City of Spokane trucks loaded with ground-up asphalt have been posted around Hoopfest this year as a new security measure amid an atmosphere of heightened fears of vehicular terror attacks.
Located at the corner of Monroe Street and Riverside Avenue, as well various other points surrounding the festival, the trucks – and their drivers – are being leased by Hoopfest as another layer of protection, said Jim Dibble, Hoopfest’s head of security.
“Obviously, following attacks in London and other places, we were concerned about security,” Dibble said. “Having so many players and spectators concentrated in one place, playing on the roads themselves, it was something we had to look at.”
While planning for the event this year, Dibble said Hoopfest took a look at the main thoroughfares to see where security could be vulnerable. If someone tried to drive into the festival, even by accident, the small wire gates wouldn’t offer much protection, he said.
Brian Coddington, spokesman for the city, said the truck blockades are a new tool the city is offering for security purposes. Easier to clean up than a bunch of barrels and fencing, and far more effective as a barrier, the trucks were previously used this year for security at Bloomsday, he said.
Though leasing the trucks isn’t cheap, it’s a price worth paying to keep people safe and for the festival to do its due diligence, Dibble said.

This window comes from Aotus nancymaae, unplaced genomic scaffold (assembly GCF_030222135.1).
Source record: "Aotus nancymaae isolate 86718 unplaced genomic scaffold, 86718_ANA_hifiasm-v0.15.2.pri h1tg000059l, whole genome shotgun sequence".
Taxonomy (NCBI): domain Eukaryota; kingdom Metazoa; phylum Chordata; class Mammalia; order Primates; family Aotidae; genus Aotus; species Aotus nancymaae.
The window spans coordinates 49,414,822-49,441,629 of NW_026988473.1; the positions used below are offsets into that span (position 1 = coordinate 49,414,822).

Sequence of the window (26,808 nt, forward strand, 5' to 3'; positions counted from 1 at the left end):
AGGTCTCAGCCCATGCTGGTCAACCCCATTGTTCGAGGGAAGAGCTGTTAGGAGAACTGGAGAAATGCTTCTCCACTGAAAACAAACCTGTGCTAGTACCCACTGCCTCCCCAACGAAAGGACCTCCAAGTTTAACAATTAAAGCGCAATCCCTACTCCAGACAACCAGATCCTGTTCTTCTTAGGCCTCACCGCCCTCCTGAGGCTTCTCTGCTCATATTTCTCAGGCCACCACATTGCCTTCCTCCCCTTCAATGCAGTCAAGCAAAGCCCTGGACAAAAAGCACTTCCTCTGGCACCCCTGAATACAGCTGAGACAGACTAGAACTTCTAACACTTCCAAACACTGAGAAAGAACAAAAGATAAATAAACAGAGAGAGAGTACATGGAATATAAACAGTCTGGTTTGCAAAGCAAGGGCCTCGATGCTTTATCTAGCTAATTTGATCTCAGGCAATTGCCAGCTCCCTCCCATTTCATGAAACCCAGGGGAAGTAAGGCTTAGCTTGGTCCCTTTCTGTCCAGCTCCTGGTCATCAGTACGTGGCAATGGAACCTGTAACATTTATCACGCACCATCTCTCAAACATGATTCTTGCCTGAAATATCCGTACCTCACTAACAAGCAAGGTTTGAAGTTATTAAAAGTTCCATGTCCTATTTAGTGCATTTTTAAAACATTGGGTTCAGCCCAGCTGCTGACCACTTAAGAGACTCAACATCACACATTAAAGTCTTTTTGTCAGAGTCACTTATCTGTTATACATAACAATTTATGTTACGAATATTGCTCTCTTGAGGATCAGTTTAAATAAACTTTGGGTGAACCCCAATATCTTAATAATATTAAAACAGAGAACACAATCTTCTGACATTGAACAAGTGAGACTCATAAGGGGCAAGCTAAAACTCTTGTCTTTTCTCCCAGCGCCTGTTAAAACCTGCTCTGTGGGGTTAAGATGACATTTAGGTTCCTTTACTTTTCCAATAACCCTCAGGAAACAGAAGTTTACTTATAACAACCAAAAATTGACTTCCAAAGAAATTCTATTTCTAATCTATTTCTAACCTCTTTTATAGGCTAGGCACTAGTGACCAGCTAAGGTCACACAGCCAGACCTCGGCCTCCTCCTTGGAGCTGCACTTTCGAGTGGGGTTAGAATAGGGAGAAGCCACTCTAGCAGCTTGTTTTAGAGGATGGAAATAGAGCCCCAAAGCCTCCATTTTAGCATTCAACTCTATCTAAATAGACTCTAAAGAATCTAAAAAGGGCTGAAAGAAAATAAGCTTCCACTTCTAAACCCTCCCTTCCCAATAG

Officer Kelly Burkhart, who works security for the Centennial Real Estate Investments building and was keeping a watch by the trucks on Monroe, said he thinks having the trucks is a good decision. Centennial Real Estate Investments is a subsidiary of the Cowles Company, which owns The Spokesman-Review.
“Especially in light of the heightened terror threat and all the things that have been happening,” he said, referring to recent vehicular attacks in London; Nice, France; Germany; and the drug-fueled accident in Times Square in May.
Burkhart, who said he has studied national security and has received FEMA training, thought it looked effective. He said he didn’t believe anyone could drive through – intentionally or not.
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